Back in Boston, there’s this little barbecue place in Somerville called Redbones. Redbones has long been touted as the best barbecue in the area. You get bibs, eat in the basement off newspapers, and they even have their own pit. Friends, reviewers, and even men from Tennessee raved about Redbones, so I went and ate. And then I got depressed — it was nothing special. For one thing, there was a severe lack of sauce on my bones, for another the meat just didn’t have the flavor I was craving. There was no oomph, no zing, no satisfaction for meat-craving me.

There are a couple of barbecue places around the Bay Area that leak out intoxicating fumes of smoked meat. I walk by and sniff the air rapturously but sniff is all I do. I’ve never allowed myself to be intoxicated, because I’m so afraid of being as disappointed as I was at Redbones.

Enter Phil’s B.B.Q. of San Diego. After my husband’s co-worker threatened never to speak to us again unless we checked it out, we went. On an afternoon that we decided to visit the zoo and thus would need some serious fortification before walking around all the livelong day, we indulged in some serious barbecue.

We started with Phil’s BBQ Broham, seasoned pork shoulder sandwich. The tender pork was chargrilled, liberally sauced, and piled with housemade coleslaw. As much as I wanted to rub the succulent, saucy meat all over my body, and as perfect a topping the creamy, tangy coleslaw was, the sandwich bun is what really floored me. I mean, forget how dripping with spicy, sticky sauce the perfectly done pork was, I was completely obsessed with how well the bun stood up to all the juicy ingredients. Not one crumb of that chewy bun got soggy. It was an old fashioned drippy sandwich miracle!

But of course the real reason we were there was to restore my faith in ribs, so we also shared a Half-Rib Dinner. This dinner was seven or eight pork back ribs with piles of more hot, crispy fries than we could eat. I’m truly sorry for the lack of juicy images, but my hands were way too messy to be fumbling around for my digital. You’ll have to take my word for it that the pork ribs were dripping with spicy sauce and the meat was barely even attached to the bone.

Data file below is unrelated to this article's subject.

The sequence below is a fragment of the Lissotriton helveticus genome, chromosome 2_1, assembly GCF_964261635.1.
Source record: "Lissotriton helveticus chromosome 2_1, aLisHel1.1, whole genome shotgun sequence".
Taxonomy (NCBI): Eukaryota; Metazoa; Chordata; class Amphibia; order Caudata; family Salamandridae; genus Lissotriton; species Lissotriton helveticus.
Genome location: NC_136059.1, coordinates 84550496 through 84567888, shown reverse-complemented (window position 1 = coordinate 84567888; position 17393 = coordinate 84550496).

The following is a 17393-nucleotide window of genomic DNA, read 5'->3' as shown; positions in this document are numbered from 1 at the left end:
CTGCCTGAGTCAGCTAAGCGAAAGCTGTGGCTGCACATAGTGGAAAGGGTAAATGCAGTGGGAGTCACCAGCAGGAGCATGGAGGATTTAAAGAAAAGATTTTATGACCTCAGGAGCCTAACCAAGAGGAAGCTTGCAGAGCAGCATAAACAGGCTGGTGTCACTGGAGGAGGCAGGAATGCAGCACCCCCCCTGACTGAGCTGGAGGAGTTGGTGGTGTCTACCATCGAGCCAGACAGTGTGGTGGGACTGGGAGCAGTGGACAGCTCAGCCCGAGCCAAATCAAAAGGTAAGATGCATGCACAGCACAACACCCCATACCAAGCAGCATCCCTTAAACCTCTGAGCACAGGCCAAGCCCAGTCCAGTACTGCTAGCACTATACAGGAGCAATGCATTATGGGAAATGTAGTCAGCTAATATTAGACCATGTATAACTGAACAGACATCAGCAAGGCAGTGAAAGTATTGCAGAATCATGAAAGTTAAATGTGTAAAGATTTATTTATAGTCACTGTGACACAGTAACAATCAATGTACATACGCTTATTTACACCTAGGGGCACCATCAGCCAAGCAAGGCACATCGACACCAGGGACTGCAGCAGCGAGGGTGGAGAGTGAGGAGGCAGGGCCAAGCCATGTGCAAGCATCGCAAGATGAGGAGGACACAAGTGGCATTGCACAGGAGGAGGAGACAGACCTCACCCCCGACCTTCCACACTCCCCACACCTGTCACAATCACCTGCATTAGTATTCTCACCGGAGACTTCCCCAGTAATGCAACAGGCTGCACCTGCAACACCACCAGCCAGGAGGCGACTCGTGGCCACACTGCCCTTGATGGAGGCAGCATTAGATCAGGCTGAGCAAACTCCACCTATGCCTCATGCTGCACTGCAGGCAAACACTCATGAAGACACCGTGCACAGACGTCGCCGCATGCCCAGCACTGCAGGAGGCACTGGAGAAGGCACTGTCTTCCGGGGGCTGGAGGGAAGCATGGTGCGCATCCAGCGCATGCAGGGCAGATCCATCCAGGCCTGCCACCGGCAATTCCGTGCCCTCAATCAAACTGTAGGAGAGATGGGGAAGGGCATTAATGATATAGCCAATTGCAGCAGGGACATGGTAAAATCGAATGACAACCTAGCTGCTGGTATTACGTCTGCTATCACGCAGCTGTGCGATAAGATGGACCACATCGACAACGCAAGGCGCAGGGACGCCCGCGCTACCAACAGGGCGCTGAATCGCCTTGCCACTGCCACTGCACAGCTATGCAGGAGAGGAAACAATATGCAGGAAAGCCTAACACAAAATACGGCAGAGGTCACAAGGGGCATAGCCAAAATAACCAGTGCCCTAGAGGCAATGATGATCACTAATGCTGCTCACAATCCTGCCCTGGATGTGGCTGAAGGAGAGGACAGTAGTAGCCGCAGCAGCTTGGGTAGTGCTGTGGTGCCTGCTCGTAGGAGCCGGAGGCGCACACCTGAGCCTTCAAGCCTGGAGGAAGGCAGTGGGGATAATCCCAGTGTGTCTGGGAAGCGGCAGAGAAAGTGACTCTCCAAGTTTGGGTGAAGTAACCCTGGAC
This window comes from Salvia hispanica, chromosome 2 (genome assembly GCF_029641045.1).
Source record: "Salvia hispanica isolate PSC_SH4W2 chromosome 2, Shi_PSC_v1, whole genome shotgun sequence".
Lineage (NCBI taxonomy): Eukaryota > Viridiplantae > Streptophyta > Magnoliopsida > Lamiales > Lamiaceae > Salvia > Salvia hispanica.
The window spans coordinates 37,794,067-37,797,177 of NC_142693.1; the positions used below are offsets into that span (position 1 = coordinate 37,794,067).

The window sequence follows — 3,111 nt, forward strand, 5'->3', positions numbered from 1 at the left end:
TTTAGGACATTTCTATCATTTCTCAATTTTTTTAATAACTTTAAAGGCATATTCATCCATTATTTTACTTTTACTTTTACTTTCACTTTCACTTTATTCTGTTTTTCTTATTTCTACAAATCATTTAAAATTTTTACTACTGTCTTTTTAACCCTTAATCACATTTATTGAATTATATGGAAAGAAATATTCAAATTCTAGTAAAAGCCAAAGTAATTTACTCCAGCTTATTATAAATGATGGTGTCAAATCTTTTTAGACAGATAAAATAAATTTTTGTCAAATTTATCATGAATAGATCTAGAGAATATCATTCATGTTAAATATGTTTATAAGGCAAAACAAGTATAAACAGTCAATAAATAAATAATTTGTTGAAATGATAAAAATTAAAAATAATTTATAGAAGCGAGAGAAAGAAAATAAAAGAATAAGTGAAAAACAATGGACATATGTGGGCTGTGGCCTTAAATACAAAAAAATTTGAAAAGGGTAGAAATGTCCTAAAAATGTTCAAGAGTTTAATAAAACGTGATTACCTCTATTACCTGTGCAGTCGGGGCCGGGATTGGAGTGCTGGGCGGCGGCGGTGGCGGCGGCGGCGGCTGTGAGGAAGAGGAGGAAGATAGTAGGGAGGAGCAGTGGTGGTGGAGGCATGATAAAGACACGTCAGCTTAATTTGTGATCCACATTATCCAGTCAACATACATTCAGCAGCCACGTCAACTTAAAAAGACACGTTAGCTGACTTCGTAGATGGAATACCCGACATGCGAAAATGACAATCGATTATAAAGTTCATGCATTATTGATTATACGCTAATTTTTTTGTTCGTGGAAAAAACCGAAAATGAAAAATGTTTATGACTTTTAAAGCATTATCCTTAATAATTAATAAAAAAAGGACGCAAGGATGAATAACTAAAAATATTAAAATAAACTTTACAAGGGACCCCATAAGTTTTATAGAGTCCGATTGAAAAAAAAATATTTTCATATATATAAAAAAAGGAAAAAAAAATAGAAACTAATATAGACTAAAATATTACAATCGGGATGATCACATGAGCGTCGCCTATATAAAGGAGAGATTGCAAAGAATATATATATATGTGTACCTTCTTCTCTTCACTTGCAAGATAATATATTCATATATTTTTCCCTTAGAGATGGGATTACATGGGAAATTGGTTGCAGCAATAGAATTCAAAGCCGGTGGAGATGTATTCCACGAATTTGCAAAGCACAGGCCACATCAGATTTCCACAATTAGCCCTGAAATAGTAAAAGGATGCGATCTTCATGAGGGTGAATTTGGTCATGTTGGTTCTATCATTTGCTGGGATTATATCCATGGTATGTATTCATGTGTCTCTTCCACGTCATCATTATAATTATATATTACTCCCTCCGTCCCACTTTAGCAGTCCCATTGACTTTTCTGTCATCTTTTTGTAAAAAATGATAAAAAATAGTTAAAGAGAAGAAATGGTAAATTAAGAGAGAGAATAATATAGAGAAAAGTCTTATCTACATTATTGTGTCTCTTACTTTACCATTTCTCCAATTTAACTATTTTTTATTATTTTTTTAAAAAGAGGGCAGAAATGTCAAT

To fully round out this artery-clogging meal, we crunched through the most interesting onion rings. The fried casing around the thickly sliced Vidalia onions was quite hard, almost brittle, and not soggy in the least. I’m sure lots of grease went into making those golden beauties, but you couldn’t tell for the tasting.

Thank god the San Diego Zoo is so large or I might be taking blood thinners now.

Phil’s B.B.Q.
4030 Goldfinch Street @ Washington
San Diego, CA 92116


Sunday-Thursday 11:00 AM-9:00 PM
Closed Mondays

Rib Tickler 8 September,2005Stephanie Lucianovic


Stephanie Lucianovic

A former picky eater, Stephanie V.W. Lucianovic is a writer, editor, and lapsed cheesemonger in the San Francisco Bay Area. A culinary school grad with an English lit degree, she has written for,, Popular Science, The New York Times, The Washington Post, and The Boston Globe. Additionally, she has been writing for KQED’s Bay Area Bites since its inception and is the website editor for KQED’s Emmy-award winning show “Check, Please! Bay Area.”

Stephanie was an original recapper at Television Without Pity and worked on a line of cookbooks for William-Sonoma as well as in the back kitchen of a Jacques Pépin cooking show. Her first book, SUFFERING SUCCOTASH: A Picky Eater’s Quest To Understand Why We Hate the Foods We Hate (Perigee Books, 2012) is a non-fiction narrative and a heartfelt and humorous exposé on the inner lives of picky eaters that Scientific American called “hilarious” and “the perfect popular science book for a reader that doesn’t think he or she wants to read a popular science book.”

Stephanie lives in Menlo Park with her husband, three-year-old son, assorted cats, and has been blogging at The Grub Report for over a decade.

Follow her on Twitter at @grubreport

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